Hermeticism and Daoism: A Few Comparisons

Origins of Hermetic teachings: No known date, though they are inferred to be much older than the extant texts containing the teachings which were “collated” in the Egyptian city of Alexandria between 2nd and 3rd century CE (common era). Freke, T. & Gandy, P. (1999). The Hermetica. pxvi. Just how old these teachings are purported to be varies among authors, but it is certain that the Hermes Trismegustus (thrice great Hermes) is a Greek personification of the ancient Egyptian sage Thoth to whom the teachings were attributed, thus suggesting a much greater antiquity. It has been argued that the teachings are nothing more than pastiches of select parts of other religions deigned together by Greek scholars, but “all the modern evidence suggests that [they do] in fact express Egyptian beliefs filtered through the understanding” (Ibid.) of these scholars.

Origins of Daoist Teachings: The philosophies of Daoism are firstly attributed to Lao Zi, though a debate still swirls as to whether this sage ever existed. However, the work attributed to this man is confidently dated to the 4th century BCE (before common era).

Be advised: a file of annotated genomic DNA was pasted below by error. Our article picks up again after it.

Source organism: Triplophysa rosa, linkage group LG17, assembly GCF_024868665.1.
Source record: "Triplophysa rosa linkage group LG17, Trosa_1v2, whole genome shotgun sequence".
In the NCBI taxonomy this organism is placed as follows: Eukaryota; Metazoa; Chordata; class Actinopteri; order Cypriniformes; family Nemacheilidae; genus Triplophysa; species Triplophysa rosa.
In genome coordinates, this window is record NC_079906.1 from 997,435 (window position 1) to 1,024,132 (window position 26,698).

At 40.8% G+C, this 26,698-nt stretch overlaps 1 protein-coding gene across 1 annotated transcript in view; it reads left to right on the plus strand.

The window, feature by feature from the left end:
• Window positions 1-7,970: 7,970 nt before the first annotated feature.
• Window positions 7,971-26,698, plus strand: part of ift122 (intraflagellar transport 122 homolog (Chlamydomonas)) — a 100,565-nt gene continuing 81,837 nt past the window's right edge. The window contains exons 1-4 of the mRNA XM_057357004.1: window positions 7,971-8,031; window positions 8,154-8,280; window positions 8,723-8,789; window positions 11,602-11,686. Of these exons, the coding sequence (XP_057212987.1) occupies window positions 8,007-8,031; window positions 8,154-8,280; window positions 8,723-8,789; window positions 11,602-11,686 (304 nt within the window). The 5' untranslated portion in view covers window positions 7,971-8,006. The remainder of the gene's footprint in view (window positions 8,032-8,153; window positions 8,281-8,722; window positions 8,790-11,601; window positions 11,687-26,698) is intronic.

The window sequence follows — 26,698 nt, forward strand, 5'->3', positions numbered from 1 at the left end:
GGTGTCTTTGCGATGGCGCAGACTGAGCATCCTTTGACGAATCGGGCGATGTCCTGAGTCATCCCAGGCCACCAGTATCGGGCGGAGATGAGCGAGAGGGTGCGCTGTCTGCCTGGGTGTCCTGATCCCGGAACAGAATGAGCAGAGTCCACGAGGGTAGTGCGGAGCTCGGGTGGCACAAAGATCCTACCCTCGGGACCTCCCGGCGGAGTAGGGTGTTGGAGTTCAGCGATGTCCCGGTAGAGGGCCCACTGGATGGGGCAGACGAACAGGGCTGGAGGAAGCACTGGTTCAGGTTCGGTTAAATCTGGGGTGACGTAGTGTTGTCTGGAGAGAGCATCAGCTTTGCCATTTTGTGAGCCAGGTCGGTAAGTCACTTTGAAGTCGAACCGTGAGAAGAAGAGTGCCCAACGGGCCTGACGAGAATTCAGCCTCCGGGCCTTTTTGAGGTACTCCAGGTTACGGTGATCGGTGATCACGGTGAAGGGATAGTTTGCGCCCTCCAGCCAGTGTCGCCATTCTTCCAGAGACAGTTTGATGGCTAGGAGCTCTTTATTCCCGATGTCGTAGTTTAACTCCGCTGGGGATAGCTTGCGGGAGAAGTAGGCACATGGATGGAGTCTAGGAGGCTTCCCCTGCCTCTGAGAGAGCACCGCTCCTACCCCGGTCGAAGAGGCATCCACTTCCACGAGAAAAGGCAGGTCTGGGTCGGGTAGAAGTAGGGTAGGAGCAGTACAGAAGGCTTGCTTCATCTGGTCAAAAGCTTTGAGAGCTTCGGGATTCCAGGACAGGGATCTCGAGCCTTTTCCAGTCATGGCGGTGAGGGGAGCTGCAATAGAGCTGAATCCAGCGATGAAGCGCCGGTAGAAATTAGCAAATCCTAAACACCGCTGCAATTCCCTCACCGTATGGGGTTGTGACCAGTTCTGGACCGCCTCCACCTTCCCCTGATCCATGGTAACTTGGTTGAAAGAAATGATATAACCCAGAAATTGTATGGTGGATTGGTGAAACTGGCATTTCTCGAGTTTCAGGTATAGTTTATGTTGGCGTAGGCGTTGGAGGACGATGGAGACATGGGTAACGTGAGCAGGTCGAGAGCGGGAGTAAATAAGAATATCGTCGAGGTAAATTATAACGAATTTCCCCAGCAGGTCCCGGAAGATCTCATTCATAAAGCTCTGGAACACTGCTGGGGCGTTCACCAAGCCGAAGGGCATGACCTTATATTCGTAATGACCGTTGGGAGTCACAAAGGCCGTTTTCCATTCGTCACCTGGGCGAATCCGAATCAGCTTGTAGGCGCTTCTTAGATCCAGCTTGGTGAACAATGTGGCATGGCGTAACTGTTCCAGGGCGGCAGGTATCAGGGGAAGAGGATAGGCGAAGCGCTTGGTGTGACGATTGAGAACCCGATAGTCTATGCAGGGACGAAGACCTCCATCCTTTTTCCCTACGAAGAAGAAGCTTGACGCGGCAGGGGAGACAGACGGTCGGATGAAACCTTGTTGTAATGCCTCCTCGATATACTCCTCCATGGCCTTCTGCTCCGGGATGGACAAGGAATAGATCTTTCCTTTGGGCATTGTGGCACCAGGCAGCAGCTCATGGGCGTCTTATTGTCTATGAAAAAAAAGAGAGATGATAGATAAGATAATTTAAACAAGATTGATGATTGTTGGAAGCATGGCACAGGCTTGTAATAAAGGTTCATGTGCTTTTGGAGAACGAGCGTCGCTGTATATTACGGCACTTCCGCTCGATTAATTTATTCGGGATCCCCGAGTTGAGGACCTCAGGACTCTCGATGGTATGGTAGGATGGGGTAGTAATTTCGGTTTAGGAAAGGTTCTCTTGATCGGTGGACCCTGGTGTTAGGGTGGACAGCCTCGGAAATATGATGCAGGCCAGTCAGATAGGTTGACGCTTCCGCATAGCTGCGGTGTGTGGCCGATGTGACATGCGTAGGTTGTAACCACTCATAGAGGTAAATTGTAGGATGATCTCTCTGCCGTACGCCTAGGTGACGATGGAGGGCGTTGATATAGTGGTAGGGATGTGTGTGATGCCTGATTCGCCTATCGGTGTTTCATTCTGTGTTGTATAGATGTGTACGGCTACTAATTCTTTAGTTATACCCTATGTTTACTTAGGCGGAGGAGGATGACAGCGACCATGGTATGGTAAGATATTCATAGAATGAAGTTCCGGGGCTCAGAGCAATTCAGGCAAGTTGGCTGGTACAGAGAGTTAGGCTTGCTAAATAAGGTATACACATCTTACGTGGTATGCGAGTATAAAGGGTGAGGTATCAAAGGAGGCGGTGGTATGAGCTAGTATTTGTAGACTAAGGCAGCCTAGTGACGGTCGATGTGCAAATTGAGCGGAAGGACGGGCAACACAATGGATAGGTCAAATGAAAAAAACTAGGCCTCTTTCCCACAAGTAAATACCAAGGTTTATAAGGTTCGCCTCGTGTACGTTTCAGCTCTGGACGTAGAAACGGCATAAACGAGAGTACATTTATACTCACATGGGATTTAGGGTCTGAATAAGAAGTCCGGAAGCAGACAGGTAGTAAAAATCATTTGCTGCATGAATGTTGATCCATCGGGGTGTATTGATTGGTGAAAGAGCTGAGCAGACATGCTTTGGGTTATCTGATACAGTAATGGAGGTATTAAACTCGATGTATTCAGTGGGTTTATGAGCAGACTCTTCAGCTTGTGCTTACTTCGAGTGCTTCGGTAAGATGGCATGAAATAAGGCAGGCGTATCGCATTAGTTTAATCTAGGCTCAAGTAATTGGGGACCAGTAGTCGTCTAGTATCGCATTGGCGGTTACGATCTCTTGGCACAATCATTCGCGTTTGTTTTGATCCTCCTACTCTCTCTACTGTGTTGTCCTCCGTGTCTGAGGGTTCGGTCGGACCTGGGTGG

The Hermetic writings speak of the origins of the universe as arising out of Atum, the one.

Daoism speaks of a primary principle, the Dao, from which all has originated.

In Hermeticism, Atum is divided, and from this division the four elements of nature are created. “By Atum’s will, the elements of nature were born as reflections of this primal thought in the waters of potentiality.”

In Daosim, the primary principle is divided as Yin and Yang, from which the Wu Xing (five elemental manifestations) are derived. “[H]aving no name, it is the Originator of heaven and earth”.

In Hermetcism, Atum, the one, “embodies everything” but is embodied by nothing. He is without name for all names are his own.

In Daoism, the Dao that can be named is not the Dao.


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